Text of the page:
Feminist economics broadly refers to a developing branch of economics that applies feminist lenses to economics. Research under this heading is often interdisciplinary or heterodox. It encompasses debates about the relationship between feminism and economics on many levels: from applying mainstream economic methods to what feminist economists claim are under-researched “women’s” areas, to questioning how mainstream economics values the reproductive sector, to examinations of economic epistemology and methodology.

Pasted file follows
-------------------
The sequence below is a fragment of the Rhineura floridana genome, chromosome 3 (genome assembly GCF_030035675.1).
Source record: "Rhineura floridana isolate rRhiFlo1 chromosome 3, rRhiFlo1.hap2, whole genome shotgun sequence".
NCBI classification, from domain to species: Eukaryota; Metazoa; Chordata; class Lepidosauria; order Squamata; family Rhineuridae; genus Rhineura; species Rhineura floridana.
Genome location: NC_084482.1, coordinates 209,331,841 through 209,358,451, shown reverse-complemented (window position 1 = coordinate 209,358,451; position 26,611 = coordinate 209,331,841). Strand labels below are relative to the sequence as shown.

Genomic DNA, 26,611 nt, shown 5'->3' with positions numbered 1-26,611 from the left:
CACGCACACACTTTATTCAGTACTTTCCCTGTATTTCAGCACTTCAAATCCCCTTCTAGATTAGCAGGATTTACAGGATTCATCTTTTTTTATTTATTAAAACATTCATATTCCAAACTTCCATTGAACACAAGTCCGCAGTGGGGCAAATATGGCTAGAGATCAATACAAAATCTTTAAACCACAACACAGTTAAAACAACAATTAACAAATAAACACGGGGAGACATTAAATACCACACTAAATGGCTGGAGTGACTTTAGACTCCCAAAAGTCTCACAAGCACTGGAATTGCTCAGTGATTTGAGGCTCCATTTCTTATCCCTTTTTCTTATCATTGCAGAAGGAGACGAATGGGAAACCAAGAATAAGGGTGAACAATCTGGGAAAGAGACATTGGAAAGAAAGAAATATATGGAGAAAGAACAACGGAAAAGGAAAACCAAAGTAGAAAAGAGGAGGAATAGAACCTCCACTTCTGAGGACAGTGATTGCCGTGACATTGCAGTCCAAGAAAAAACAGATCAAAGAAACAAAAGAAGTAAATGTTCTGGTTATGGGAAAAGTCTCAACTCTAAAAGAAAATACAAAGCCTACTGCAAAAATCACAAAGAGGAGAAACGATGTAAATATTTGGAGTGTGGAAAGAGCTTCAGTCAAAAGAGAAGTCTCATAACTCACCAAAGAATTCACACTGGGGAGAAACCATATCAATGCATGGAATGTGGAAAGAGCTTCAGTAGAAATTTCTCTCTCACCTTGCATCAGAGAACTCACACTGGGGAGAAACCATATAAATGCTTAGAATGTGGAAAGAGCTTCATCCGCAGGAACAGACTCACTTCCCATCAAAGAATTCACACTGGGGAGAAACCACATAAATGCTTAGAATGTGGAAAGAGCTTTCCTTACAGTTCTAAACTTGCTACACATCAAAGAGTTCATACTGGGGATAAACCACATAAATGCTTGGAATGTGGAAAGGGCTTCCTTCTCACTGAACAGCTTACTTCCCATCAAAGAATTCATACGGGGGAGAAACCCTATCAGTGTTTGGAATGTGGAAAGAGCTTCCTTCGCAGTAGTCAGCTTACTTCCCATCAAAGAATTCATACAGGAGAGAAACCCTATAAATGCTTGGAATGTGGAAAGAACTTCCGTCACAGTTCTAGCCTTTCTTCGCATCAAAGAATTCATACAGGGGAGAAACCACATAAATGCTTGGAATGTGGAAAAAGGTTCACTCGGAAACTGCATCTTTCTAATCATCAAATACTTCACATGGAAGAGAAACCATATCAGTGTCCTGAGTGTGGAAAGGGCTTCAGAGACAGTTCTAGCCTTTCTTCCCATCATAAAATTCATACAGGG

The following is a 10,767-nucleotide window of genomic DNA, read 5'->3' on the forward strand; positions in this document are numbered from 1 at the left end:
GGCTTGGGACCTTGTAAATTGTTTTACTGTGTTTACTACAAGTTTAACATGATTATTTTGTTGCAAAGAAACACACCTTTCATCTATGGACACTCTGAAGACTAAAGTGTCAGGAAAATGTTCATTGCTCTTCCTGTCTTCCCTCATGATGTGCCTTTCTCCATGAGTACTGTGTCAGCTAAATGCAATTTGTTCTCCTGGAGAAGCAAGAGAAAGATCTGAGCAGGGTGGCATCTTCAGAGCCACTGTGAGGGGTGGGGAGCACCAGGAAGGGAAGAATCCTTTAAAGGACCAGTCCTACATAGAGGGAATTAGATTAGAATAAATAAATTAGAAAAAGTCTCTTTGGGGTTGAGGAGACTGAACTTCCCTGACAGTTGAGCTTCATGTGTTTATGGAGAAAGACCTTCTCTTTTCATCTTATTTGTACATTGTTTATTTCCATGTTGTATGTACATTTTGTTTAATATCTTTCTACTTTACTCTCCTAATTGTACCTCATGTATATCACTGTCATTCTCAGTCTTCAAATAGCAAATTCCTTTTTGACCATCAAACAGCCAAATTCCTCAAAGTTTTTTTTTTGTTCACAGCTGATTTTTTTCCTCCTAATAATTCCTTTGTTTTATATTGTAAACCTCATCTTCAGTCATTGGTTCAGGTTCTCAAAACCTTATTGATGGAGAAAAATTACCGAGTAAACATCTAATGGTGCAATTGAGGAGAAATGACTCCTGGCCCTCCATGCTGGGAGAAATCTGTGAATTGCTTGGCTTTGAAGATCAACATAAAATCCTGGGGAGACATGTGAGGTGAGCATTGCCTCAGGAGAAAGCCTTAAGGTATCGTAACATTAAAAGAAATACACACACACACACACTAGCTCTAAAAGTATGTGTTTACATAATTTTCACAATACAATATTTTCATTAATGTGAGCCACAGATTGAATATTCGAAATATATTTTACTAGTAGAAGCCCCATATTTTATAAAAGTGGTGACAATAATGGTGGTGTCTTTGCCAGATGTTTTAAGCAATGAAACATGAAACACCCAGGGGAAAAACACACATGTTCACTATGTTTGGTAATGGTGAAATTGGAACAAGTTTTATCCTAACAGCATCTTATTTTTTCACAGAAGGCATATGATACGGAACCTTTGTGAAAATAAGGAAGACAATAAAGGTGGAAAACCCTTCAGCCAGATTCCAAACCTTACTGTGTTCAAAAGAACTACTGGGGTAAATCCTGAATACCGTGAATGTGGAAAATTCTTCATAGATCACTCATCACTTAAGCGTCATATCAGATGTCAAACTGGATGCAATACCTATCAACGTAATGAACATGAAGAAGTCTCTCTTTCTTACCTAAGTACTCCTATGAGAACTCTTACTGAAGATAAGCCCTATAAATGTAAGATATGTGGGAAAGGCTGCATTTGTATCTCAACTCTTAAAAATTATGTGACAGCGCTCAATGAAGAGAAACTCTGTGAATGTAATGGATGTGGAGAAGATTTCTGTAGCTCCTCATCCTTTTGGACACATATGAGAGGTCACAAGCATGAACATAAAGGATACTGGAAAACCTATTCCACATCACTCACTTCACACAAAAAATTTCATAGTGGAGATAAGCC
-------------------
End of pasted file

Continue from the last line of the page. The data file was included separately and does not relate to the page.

One prominent claim that feminist economists make is that the Gross Domestic Product (GDP) does not adequately measure unpaid labor predominantly performed by women, such as housework, childcare, and eldercare. Since a large part of women’s work is rendered invisible, they argue that policies meant to boost GDP can, in many instances, actually worsen the impoverishment of women, even if the intention is to increase prosperity. For example, opening up a state-owned forest in the Himalayas to commercial logging may increase India’s GDP, but women who collect fuel from the forest to cook with may face substantially more hardships.